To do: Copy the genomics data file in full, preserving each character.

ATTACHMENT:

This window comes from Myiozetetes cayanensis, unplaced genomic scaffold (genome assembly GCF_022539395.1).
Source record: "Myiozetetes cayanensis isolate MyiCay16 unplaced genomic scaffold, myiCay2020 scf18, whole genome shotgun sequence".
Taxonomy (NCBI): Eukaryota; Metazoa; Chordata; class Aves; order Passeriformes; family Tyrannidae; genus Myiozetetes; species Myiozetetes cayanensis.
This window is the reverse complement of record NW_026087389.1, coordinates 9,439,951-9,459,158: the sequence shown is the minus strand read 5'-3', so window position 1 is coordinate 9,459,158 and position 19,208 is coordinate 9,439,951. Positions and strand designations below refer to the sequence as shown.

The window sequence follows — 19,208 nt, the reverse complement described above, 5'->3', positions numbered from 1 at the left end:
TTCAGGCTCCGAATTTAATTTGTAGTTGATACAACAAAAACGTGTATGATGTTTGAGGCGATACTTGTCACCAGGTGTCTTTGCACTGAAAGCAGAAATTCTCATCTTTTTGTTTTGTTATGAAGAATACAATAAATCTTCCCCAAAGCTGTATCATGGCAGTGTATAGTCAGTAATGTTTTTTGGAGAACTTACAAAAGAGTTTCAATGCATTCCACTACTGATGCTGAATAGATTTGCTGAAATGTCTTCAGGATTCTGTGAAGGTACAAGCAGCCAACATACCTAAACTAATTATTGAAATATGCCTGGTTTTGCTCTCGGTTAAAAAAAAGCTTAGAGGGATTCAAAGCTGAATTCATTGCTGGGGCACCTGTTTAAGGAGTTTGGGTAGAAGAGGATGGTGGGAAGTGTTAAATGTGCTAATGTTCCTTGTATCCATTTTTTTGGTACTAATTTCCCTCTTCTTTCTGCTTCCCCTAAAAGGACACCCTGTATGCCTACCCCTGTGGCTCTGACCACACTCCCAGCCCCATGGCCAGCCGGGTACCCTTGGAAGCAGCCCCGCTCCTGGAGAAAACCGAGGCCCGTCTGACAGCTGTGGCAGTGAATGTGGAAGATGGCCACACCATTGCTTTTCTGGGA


This window comes from Myiozetetes cayanensis, unplaced genomic scaffold (genome assembly GCF_022539395.1).
Source record: "Myiozetetes cayanensis isolate MyiCay16 unplaced genomic scaffold, myiCay2020 scf18, whole genome shotgun sequence".
Taxonomy (NCBI): Eukaryota; Metazoa; Chordata; class Aves; order Passeriformes; family Tyrannidae; genus Myiozetetes; species Myiozetetes cayanensis.
This window is the reverse complement of record NW_026087389.1, coordinates 9,439,951-9,459,158: the sequence shown is the minus strand read 5'-3', so window position 1 is coordinate 9,459,158 and position 19,208 is coordinate 9,439,951. Positions and strand designations below refer to the sequence as shown.

The window sequence follows — 19,208 nt, the reverse complement described above, 5'->3', positions numbered from 1 at the left end:
TTCAGGCTCCGAATTTAATTTGTAGTTGATACAACAAAAACGTGTATGATGTTTGAGGCGATACTTGTCACCAGGTGTCTTTGCACTGAAAGCAGAAATTCTCATCTTTTTGTTTTGTTATGAAGAATACAATAAATCTTCCCCAAAGCTGTATCATGGCAGTGTATAGTCAGTAATGTTTTTTGGAGAACTTACAAAAGAGTTTCAATGCATTCCACTACTGATGCTGAATAGATTTGCTGAAATGTCTTCAGGATTCTGTGAAGGTACAAGCAGCCAACATACCTAAACTAATTATTGAAATATGCCTGGTTTTGCTCTCGGTTAAAAAAAAGCTTAGAGGGATTCAAAGCTGAATTCATTGCTGGGGCACCTGTTTAAGGAGTTTGGGTAGAAGAGGATGGTGGGAAGTGTTAAATGTGCTAATGTTCCTTGTATCCATTTTTTTGGTACTAATTTCCCTCTTCTTTCTGCTTCCCCTAAAAGGACACCCTGTATGCCTACCCCTGTGGCTCTGACCACACTCCCAGCCCCATGGCCAGCCGGGTACCCTTGGAAGCAGCCCCGCTCCTGGAGAAAACCGAGGCCCGTCTGACAGCTGTGGCAGTGAATGTGGAAGATGGCCACACCATTGCTTTTCTGGGA